HomeLearning CenterAfter Dobbs, Republicans Wrestle with What It Means to Be Anti-Abortion

After Dobbs, Republicans Wrestle with What It Means to Be Anti-Abortion

For decades, opposition to abortion was a crucial but relatively clear-cut litmus test for Republican candidates: support overturning a constitutional right to an abortion, back anti-abortion judges and vote against taxpayer funding for the procedure.

But now, six months after the Supreme Court overturned federal abortion rights, the test has grown a whole lot harder — and potentially more politically treacherous.

Even after a backlash in support of abortion rights cost Republicans key seats in the midterm elections, a restive socially conservative wing is pushing the party’s lawmakers to embrace deeper restrictions. That effort was on stark display on Friday in Washington, when anti-abortion activists gather for the first post-Roe v. Wade version of their annual march. “We don’t end as a response to Roe being overturned,” said Jeanne Mancini, the president of the March for Life Education and Defense Fund. “Why? Because we are not yet done. Let me say that again: We are not yet done.”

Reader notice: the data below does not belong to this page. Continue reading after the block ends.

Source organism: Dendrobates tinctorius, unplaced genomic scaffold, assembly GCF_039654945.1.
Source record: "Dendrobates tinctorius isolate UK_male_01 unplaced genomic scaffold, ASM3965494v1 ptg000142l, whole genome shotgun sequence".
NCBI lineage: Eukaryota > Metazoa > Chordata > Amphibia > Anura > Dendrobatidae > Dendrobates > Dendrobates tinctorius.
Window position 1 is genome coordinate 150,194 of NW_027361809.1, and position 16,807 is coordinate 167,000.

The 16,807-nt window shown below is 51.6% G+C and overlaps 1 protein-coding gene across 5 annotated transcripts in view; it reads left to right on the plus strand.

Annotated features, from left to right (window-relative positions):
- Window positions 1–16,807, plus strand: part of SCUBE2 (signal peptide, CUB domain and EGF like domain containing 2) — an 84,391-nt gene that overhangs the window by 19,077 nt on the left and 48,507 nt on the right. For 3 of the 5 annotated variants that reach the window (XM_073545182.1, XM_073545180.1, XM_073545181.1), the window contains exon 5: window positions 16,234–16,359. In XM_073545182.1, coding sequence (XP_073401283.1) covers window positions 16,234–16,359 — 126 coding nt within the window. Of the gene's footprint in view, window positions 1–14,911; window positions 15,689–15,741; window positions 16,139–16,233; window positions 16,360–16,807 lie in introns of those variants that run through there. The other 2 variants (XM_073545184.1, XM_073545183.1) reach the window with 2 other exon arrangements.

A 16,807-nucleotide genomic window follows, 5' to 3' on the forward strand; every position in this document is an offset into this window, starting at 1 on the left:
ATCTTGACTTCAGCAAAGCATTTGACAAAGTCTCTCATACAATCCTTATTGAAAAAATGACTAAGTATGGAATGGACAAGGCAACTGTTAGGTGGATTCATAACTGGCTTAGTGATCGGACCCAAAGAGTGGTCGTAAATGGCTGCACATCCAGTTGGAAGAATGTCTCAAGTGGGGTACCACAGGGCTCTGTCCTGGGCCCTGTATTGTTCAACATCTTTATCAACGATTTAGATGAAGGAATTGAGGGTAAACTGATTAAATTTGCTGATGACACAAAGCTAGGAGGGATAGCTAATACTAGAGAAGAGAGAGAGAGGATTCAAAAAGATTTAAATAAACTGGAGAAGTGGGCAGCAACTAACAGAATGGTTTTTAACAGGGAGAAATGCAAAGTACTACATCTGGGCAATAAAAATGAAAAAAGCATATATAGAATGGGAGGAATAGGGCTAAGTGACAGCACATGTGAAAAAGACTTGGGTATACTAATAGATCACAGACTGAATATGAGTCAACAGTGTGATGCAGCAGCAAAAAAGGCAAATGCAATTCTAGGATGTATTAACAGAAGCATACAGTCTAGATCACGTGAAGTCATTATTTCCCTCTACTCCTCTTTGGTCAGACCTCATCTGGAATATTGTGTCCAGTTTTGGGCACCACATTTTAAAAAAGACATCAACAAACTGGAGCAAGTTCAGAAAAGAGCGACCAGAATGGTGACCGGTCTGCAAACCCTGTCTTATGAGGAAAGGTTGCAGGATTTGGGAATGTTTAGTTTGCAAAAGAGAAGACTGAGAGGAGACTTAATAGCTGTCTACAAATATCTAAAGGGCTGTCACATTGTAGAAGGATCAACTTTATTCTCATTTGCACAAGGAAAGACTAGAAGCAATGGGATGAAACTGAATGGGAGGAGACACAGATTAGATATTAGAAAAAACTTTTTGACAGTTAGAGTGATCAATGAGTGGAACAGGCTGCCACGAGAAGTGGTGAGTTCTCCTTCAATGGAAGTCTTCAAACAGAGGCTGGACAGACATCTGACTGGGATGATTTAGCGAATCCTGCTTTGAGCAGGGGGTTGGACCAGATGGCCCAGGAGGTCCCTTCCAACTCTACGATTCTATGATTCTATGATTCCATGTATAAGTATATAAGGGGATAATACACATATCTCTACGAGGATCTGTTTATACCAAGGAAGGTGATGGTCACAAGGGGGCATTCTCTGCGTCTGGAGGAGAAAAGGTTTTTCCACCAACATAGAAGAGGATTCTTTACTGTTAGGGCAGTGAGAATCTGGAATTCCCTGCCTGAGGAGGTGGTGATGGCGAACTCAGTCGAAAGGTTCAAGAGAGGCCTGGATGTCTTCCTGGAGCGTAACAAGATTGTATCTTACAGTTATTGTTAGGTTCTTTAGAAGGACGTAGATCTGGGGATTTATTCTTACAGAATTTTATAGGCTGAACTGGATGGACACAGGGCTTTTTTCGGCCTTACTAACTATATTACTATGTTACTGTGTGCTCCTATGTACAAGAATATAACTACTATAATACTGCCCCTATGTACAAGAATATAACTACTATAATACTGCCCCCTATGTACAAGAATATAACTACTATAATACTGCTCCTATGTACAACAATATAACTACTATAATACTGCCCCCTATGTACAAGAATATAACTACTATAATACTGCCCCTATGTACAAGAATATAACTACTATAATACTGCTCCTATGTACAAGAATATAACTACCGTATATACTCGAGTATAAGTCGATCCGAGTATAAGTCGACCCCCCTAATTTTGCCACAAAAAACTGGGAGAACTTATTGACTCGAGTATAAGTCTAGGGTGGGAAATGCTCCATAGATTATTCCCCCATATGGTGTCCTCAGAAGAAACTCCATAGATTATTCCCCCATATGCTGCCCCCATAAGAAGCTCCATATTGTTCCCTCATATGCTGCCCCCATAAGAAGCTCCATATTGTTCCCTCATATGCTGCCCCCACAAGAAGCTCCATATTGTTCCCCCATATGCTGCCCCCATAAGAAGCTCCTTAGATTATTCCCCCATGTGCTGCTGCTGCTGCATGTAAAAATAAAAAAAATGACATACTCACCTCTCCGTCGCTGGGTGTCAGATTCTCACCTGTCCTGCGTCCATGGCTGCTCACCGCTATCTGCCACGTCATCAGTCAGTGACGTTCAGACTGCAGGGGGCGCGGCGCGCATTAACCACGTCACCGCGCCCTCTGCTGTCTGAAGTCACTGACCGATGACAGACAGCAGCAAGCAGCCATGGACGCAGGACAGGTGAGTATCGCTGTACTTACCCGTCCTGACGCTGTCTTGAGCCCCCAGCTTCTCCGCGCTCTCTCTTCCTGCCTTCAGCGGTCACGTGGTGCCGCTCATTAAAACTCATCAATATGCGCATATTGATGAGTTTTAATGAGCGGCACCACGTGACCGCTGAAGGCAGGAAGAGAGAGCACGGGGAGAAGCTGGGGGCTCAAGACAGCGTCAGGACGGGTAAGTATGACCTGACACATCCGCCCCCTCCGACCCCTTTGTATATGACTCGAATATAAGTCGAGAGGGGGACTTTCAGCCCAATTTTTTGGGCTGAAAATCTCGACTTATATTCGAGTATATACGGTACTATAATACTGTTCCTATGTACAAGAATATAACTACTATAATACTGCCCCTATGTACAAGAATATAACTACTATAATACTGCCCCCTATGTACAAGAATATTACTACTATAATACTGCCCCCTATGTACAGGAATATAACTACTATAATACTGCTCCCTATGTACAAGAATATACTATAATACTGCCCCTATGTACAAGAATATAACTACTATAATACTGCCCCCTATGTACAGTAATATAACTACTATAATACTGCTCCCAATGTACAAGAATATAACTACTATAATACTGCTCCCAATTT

These activists and their allies are pressuring potential Republican presidential contenders to call for a national ban. Raising the stakes nearly two years before the 2024 contest, Susan B. Anthony Pro-Life America, one of the most powerful anti-abortion groups, said that any candidate who does not support federal restrictions should be “disqualified” from winning the party’s nomination.

But some Republican strategists worry that such a position could repel general-election swing voters, who polls show are turned off by the idea of a national ban.

Other conservative activists are pushing for a new series of litmus tests that include restrictions on medication abortion, protections for so-called crisis pregnancy centers that discourage women from having abortions, and promises of fiercely anti-abortion appointees to run the Justice Department and the Food and Drug Administration.

For Republican politicians, these activists are forcing the question of what, exactly, it means to be “pro-life” now that Roe v. Wade has been overturned.

The New York Times

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